(Updated with details and comments from Bobby Cox and Johnny Isakson’s spokesperson.)
Bobby Cox’s final season as Braves manager is not quite going as expected. The team is struggling and even a cake ordered for his honor on Capitol Hill spelled his name incorrectly.
I mean, REALLY incorrectly.
Cox was being honored for his 50 years in baseball. Senators Johnny Isakson (R-Ga.) and Jay Rockefeller (D-W.Va.) hosted a ceremony, inviting the Braves’ manager, as well as players and officials. But the cake, which was to read, “Thanks for 50 great years Bobby Cox” had an unfortunate and profane misspelling of his last name.
Come on. I know the Braves probably should have won another World Series or two during Cox’s reign. But isn’t this a little harsh for a sendoff?
Sheridan Watson, Isakson’s spokesperson, confirmed Tuesday’s gaffe and gave this accounting of the day’s events: “Bobby and the players came to the Hill and spoke at our staff meeting. Immediately after the staff meeting, he and players posed for pictures and signed baseballs for our staff members. The scheduler and I then went to the Capitol to get ready for the reception. The catering company had delivered the cake and we immediately realized his last name was spelled incorrectly. The only people who saw it were me, the scheduler and unfortunately some media members who had arrived early and took pictures. We immediately started cutting the cake.”
And what happened to those pieces of cake that were cut out?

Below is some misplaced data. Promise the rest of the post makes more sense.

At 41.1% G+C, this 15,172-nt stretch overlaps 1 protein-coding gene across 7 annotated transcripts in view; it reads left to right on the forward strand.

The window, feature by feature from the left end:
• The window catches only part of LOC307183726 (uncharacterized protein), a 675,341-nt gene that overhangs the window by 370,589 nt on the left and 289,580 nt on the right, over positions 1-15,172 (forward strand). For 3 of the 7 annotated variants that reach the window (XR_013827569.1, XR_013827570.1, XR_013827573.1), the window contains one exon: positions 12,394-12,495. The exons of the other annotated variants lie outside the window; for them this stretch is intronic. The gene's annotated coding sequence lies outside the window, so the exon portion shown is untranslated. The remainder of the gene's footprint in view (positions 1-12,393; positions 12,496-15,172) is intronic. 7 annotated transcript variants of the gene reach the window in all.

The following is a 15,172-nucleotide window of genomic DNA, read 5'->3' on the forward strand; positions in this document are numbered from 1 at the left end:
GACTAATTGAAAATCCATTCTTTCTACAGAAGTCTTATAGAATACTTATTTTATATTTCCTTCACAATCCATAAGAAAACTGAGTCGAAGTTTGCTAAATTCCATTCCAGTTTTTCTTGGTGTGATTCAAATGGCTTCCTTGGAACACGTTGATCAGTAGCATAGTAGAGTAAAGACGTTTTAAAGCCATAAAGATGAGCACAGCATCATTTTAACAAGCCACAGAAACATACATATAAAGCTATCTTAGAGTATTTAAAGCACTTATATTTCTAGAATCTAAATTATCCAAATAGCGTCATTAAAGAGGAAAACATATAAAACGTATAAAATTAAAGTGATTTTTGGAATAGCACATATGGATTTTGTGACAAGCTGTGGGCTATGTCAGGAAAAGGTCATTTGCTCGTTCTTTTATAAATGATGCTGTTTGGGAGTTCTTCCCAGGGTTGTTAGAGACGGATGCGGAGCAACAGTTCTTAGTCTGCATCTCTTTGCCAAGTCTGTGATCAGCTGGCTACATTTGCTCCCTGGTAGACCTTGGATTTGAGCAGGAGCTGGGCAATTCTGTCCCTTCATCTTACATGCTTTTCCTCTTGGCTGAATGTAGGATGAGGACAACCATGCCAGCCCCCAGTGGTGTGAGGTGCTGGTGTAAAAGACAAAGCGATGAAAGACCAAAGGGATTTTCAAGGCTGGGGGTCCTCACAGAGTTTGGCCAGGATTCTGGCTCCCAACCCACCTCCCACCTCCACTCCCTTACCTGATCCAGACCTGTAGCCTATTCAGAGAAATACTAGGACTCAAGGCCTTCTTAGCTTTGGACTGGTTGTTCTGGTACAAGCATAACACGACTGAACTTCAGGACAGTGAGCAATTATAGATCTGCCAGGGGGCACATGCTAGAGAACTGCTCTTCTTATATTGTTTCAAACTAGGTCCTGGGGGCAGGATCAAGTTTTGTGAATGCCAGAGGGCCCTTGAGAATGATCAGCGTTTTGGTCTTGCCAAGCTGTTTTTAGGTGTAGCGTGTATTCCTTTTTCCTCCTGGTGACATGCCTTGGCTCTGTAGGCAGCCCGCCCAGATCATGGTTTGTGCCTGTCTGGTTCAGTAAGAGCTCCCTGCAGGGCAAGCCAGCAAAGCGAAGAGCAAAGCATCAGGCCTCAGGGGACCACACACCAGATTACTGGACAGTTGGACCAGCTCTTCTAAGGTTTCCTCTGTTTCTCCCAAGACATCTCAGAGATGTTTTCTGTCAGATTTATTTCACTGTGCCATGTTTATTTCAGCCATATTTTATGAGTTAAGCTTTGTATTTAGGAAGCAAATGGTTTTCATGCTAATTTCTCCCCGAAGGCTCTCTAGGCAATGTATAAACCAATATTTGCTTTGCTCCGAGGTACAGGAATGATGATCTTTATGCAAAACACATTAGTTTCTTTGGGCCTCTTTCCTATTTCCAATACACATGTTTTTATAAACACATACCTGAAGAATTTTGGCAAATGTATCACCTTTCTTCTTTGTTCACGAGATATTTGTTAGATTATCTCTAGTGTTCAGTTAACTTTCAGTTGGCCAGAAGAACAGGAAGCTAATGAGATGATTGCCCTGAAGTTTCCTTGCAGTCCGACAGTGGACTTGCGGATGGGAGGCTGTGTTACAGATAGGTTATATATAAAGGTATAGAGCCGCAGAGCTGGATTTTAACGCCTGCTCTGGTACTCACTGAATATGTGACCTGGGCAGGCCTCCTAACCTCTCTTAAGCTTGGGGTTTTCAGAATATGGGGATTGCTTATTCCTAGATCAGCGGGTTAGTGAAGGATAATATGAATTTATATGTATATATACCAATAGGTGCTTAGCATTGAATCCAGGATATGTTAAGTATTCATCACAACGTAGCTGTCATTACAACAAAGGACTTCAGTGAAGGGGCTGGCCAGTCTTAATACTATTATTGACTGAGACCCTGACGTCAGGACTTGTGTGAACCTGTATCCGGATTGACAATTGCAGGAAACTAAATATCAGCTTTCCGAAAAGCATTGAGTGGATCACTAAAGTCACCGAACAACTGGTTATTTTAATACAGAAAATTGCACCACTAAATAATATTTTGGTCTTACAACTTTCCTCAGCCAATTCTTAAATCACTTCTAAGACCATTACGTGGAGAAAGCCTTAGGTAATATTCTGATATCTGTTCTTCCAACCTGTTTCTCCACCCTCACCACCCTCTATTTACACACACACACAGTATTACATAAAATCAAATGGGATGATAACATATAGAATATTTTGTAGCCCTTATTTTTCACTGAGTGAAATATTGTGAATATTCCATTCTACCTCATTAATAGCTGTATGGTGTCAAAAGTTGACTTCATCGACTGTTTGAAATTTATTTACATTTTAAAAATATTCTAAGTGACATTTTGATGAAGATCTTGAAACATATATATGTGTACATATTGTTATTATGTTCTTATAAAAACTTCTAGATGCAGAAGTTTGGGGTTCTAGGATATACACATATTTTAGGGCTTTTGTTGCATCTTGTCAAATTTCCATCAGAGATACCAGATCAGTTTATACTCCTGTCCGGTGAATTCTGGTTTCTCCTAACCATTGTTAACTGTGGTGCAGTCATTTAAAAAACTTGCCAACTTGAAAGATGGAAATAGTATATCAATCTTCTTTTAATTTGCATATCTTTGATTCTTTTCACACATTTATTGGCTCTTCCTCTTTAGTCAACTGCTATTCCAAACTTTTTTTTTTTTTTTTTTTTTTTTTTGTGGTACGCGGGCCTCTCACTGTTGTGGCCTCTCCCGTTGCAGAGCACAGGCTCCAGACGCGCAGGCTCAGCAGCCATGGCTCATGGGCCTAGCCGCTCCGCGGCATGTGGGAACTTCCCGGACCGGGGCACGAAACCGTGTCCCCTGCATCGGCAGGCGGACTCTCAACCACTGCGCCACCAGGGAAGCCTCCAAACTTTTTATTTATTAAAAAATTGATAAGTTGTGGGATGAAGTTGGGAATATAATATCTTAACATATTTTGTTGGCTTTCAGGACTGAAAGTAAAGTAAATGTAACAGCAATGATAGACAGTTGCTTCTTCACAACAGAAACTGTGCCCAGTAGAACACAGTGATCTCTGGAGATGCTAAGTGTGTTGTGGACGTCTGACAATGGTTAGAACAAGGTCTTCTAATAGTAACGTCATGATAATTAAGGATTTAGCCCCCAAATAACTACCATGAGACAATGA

“We smeared the icing so you couldn’t make out what it said,” she said.
And then they were served.
Cox said he didn’t find out about CakeGate until somebody from the Braves told him Wednesday.
“That’s funny,” Cox said. “What bakery did he get that cake? That’s what I want to know.”
A Washington area reporter in the visiting manager’s office had missed the story and asked Cox how they spelled his name.
“The wrong way,” Cox said, drawing a round of laughter.
Cox said he did eat a piece of the cake: “It was good.”
Nonetheless, Watson said the manager will be getting an apology from Restaurant Associates, the catering company used at the Capitol.
How does something like this happen?
According to Watson, Restaurant Associates ordered the cake from a bakery that they don’t normally use and gave the order over the phone. They never specified how to spell Cox, as if that would seem necessary.
“I’m sure one day I’ll be able to laugh about this.”
Staff writer Carroll Rogers contributed to this story.